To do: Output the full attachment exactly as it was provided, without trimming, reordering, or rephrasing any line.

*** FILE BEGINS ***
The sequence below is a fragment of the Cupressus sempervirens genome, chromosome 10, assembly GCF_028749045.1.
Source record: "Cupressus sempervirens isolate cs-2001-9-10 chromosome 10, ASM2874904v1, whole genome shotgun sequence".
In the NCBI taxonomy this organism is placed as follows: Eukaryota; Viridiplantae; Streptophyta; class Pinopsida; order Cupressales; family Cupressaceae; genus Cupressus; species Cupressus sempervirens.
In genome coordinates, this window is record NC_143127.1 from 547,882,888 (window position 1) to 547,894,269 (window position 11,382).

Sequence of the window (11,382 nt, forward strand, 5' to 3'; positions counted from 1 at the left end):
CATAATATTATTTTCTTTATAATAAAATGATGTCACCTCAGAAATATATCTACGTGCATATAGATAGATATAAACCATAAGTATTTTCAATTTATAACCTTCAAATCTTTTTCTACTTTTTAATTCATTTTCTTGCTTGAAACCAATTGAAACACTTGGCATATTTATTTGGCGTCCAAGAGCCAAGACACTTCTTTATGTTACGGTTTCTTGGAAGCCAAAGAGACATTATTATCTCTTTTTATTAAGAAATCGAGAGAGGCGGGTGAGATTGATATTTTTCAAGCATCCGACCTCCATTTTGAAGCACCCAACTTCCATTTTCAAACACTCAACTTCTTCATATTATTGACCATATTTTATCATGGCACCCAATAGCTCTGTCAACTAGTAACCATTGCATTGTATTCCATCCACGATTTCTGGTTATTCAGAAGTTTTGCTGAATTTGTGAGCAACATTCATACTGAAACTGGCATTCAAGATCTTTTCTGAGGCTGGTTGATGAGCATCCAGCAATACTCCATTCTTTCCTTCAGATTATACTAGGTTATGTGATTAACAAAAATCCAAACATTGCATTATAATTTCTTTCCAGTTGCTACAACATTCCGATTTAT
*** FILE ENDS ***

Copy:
The sequence below is a fragment of the Cupressus sempervirens genome, chromosome 10, assembly GCF_028749045.1.
Source record: "Cupressus sempervirens isolate cs-2001-9-10 chromosome 10, ASM2874904v1, whole genome shotgun sequence".
In the NCBI taxonomy this organism is placed as follows: Eukaryota; Viridiplantae; Streptophyta; class Pinopsida; order Cupressales; family Cupressaceae; genus Cupressus; species Cupressus sempervirens.
In genome coordinates, this window is record NC_143127.1 from 547,882,888 (window position 1) to 547,894,269 (window position 11,382).

Sequence of the window (11,382 nt, forward strand, 5' to 3'; positions counted from 1 at the left end):
CATAATATTATTTTCTTTATAATAAAATGATGTCACCTCAGAAATATATCTACGTGCATATAGATAGATATAAACCATAAGTATTTTCAATTTATAACCTTCAAATCTTTTTCTACTTTTTAATTCATTTTCTTGCTTGAAACCAATTGAAACACTTGGCATATTTATTTGGCGTCCAAGAGCCAAGACACTTCTTTATGTTACGGTTTCTTGGAAGCCAAAGAGACATTATTATCTCTTTTTATTAAGAAATCGAGAGAGGCGGGTGAGATTGATATTTTTCAAGCATCCGACCTCCATTTTGAAGCACCCAACTTCCATTTTCAAACACTCAACTTCTTCATATTATTGACCATATTTTATCATGGCACCCAATAGCTCTGTCAACTAGTAACCATTGCATTGTATTCCATCCACGATTTCTGGTTATTCAGAAGTTTTGCTGAATTTGTGAGCAACATTCATACTGAAACTGGCATTCAAGATCTTTTCTGAGGCTGGTTGATGAGCATCCAGCAATACTCCATTCTTTCCTTCAGATTATACTAGGTTATGTGATTAACAAAAATCCAAACATTGCATTATAATTTCTTTCCAGTTGCTACAACATTCCGATTTAT